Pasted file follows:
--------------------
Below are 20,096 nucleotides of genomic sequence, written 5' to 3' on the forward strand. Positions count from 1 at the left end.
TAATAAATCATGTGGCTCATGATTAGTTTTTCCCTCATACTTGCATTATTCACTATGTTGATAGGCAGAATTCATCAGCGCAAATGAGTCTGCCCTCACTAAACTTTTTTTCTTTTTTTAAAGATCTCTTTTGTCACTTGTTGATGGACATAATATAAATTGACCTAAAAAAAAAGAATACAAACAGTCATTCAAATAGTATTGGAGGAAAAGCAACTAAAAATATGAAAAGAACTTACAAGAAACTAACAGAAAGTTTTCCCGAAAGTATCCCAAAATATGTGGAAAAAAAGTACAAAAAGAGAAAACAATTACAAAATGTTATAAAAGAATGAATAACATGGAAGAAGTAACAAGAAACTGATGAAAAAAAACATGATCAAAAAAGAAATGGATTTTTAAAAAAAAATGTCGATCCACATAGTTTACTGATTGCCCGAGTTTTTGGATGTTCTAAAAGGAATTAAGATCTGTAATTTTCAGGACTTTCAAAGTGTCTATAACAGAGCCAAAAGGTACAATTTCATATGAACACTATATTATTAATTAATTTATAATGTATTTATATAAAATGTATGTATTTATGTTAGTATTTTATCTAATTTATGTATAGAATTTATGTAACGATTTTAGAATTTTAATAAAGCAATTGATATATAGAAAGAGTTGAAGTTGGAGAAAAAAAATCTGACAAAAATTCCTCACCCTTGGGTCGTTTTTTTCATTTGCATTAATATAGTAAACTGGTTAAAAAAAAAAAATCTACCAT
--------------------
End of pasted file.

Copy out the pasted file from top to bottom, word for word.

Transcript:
Below are 20,096 nucleotides of genomic sequence, written 5' to 3' on the forward strand. Positions count from 1 at the left end.
TAATAAATCATGTGGCTCATGATTAGTTTTTCCCTCATACTTGCATTATTCACTATGTTGATAGGCAGAATTCATCAGCGCAAATGAGTCTGCCCTCACTAAACTTTTTTTCTTTTTTTAAAGATCTCTTTTGTCACTTGTTGATGGACATAATATAAATTGACCTAAAAAAAAAGAATACAAACAGTCATTCAAATAGTATTGGAGGAAAAGCAACTAAAAATATGAAAAGAACTTACAAGAAACTAACAGAAAGTTTTCCCGAAAGTATCCCAAAATATGTGGAAAAAAAGTACAAAAAGAGAAAACAATTACAAAATGTTATAAAAGAATGAATAACATGGAAGAAGTAACAAGAAACTGATGAAAAAAAACATGATCAAAAAAGAAATGGATTTTTAAAAAAAAATGTCGATCCACATAGTTTACTGATTGCCCGAGTTTTTGGATGTTCTAAAAGGAATTAAGATCTGTAATTTTCAGGACTTTCAAAGTGTCTATAACAGAGCCAAAAGGTACAATTTCATATGAACACTATATTATTAATTAATTTATAATGTATTTATATAAAATGTATGTATTTATGTTAGTATTTTATCTAATTTATGTATAGAATTTATGTAACGATTTTAGAATTTTAATAAAGCAATTGATATATAGAAAGAGTTGAAGTTGGAGAAAAAAAATCTGACAAAAATTCCTCACCCTTGGGTCGTTTTTTTCATTTGCATTAATATAGTAAACTGGTTAAAAAAAAAAAATCTACCAT